Commercial giants are playing fast and loose with the Muslim fasting month of Ramadan. These days it can be a big juicy Ramadan deal, wherever you live, when you go out after avoiding food and water all day long. Fast food chains are especially eager to break your fast. Somehow I suspect that if the Prophet Muhammad were alive today, he would not order pizza and a coke for iftar. If fasting is only about denying yourself for half a day and then living it up for the other half, it loses all spiritual meaning. There are a number of hadiths recording what the Prophet Muhammad said about the holy month of Ramadan. One of these is related as follows: “When Ramadan enters, the gates of Paradise are opened, the gates of Hellfire are closed and the devils are chained” (Al-Bukhari and Muslim). Modern day businesses are more interested in opening the gates of their franchises and leaving the gates of Hellfire ajar, while quite a few devils seem to have no problem breaking their chains.

Just as Christmas is now about putting presents under a tree and Easter is searching for colored eggs, so Ramadan has become a time to buy rather than contemplate. Capitalism captures religion whenever there is a profit to be made out of a prophet. Restaurants offer special iftar meals, usually with elaborate spreads, and hours are reduced in most Muslim countries so workers can go home and take a nap. Religiosity shines while acting on the ethical principles of the faith takes second place to making sure iftar is exactly at the adhan and not a nanosecond before. This may be the letter of the law, but it misses the whole reason for fasting in the first place.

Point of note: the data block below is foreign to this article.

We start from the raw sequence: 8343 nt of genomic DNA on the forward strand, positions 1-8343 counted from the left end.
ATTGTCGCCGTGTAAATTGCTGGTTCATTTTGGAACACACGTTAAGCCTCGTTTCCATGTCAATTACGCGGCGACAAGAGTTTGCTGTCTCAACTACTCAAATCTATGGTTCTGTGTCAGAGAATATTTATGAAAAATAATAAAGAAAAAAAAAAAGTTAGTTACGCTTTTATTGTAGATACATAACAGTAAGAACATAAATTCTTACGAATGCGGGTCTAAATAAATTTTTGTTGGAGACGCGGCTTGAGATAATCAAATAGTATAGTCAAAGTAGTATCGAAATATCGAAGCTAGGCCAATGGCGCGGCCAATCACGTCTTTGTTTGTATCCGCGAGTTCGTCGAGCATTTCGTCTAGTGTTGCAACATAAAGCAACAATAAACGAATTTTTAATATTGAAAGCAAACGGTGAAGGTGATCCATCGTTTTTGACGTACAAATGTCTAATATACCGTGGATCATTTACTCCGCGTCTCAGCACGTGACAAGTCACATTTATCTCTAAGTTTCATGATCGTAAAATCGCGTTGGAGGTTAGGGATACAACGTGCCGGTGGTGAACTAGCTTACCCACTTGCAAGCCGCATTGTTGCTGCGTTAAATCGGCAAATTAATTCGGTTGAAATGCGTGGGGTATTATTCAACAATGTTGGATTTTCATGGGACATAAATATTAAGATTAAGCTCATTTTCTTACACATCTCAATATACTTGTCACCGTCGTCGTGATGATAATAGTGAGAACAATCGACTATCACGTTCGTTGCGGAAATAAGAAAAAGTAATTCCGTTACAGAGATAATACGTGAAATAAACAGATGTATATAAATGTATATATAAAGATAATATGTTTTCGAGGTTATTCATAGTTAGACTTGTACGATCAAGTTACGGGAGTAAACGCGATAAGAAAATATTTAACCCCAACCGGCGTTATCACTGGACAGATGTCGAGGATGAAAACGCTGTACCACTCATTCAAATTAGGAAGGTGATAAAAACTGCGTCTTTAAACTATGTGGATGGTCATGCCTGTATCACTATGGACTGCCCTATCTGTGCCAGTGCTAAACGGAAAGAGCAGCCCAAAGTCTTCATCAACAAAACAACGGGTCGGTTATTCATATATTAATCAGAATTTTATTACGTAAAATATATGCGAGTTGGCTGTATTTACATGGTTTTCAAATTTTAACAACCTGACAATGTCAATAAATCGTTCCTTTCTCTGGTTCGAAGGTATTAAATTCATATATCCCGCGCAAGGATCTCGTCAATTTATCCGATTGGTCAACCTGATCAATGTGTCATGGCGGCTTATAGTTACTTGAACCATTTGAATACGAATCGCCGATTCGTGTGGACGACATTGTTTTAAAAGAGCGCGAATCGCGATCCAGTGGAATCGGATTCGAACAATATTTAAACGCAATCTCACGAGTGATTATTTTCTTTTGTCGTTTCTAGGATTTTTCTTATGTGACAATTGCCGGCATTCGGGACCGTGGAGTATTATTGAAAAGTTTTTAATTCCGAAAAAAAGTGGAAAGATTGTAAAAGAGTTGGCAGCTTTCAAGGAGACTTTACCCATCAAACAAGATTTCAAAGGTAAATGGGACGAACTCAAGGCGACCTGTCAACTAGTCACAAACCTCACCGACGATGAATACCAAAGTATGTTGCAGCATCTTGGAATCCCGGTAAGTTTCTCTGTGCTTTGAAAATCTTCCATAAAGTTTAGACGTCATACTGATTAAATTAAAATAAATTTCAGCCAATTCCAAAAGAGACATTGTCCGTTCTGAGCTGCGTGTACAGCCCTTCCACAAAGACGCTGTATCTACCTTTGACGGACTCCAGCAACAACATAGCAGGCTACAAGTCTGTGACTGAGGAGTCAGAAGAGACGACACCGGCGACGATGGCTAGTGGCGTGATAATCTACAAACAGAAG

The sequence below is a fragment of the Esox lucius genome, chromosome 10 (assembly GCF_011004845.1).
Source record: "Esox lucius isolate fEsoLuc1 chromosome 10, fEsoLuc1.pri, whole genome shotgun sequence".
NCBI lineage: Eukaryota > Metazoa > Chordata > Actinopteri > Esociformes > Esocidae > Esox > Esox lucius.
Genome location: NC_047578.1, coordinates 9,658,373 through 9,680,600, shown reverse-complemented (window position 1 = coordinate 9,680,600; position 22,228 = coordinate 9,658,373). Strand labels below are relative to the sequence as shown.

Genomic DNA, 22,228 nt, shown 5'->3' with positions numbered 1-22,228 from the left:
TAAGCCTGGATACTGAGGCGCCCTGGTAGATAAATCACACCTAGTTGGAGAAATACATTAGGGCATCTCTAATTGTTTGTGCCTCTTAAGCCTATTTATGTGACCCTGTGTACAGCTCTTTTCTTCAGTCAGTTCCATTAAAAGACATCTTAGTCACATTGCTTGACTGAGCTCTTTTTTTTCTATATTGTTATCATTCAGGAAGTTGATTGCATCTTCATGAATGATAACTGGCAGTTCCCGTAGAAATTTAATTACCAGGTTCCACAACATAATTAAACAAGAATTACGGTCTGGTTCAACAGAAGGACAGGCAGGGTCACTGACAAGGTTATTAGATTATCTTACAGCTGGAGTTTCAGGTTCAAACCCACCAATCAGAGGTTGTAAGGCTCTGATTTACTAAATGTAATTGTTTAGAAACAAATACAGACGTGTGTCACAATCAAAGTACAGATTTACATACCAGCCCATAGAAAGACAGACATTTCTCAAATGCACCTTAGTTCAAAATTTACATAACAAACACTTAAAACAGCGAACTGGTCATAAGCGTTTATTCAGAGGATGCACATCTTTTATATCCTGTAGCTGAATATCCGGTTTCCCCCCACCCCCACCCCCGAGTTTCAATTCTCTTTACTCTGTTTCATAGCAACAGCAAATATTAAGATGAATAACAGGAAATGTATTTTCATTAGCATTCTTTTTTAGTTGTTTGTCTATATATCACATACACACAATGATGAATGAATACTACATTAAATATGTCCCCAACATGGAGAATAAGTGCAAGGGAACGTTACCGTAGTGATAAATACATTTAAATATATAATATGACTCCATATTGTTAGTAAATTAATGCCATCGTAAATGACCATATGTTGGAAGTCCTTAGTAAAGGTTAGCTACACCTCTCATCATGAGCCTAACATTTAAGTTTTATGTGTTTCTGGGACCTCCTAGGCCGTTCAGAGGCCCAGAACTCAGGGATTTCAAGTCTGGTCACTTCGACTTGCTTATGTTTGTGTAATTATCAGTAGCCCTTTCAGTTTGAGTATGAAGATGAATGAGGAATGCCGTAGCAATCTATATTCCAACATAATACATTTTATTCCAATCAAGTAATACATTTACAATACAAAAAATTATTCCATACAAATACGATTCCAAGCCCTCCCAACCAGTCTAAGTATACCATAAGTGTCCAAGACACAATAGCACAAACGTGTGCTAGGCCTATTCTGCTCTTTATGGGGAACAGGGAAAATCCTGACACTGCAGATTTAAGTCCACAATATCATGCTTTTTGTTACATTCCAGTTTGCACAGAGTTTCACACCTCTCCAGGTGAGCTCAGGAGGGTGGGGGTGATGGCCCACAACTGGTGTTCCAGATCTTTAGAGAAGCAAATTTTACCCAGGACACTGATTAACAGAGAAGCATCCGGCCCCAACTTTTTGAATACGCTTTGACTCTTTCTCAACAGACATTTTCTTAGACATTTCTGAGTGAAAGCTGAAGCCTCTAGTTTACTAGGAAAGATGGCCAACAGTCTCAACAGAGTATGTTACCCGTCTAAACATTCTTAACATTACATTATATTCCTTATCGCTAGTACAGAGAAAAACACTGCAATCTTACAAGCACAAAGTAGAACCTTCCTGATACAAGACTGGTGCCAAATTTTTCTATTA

Then there are the promotions that show the hypocrisy of the appeal. Tsk, tsk British Tesco for inviting Muslims to partake of a Ramadan special like bacon-flavored Pringles. The artificial and the superficial combine to make Ramadan just another shopping holiday.